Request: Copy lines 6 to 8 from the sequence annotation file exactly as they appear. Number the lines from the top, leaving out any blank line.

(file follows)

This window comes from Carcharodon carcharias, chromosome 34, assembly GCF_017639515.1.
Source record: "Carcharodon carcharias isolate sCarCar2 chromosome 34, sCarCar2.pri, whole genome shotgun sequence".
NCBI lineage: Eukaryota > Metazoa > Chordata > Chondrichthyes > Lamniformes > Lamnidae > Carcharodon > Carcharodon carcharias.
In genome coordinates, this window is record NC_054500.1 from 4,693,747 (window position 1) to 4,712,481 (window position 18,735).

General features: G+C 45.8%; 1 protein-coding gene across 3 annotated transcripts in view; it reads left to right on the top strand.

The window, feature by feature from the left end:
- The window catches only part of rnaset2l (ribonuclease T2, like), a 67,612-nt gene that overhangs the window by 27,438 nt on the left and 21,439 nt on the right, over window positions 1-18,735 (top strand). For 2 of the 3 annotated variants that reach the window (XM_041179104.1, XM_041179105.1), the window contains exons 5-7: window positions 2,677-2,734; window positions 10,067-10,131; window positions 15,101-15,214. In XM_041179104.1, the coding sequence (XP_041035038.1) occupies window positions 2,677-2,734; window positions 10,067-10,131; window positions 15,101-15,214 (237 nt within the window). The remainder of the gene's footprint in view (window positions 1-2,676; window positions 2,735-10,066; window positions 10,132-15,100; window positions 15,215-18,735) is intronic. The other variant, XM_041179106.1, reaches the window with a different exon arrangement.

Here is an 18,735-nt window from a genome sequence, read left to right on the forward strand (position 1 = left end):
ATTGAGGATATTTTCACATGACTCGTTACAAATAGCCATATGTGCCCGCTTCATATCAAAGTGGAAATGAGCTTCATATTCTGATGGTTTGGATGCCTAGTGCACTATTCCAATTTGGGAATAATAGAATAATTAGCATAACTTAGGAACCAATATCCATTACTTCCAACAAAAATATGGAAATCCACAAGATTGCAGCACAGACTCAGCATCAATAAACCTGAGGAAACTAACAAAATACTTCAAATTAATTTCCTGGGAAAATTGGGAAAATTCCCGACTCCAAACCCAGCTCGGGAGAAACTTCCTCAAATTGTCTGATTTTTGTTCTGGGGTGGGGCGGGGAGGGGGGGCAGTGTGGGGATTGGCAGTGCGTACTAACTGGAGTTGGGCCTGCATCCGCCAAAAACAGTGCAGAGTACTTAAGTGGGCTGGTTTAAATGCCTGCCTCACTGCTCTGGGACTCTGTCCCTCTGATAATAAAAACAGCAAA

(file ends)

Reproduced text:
The window, feature by feature from the left end:
- The window catches only part of rnaset2l (ribonuclease T2, like), a 67,612-nt gene that overhangs the window by 27,438 nt on the left and 21,439 nt on the right, over window positions 1-18,735 (top strand). For 2 of the 3 annotated variants that reach the window (XM_041179104.1, XM_041179105.1), the window contains exons 5-7: window positions 2,677-2,734; window positions 10,067-10,131; window positions 15,101-15,214. In XM_041179104.1, the coding sequence (XP_041035038.1) occupies window positions 2,677-2,734; window positions 10,067-10,131; window positions 15,101-15,214 (237 nt within the window). The remainder of the gene's footprint in view (window positions 1-2,676; window positions 2,735-10,066; window positions 10,132-15,100; window positions 15,215-18,735) is intronic. The other variant, XM_041179106.1, reaches the window with a different exon arrangement.

Here is an 18,735-nt window from a genome sequence, read left to right on the forward strand (position 1 = left end):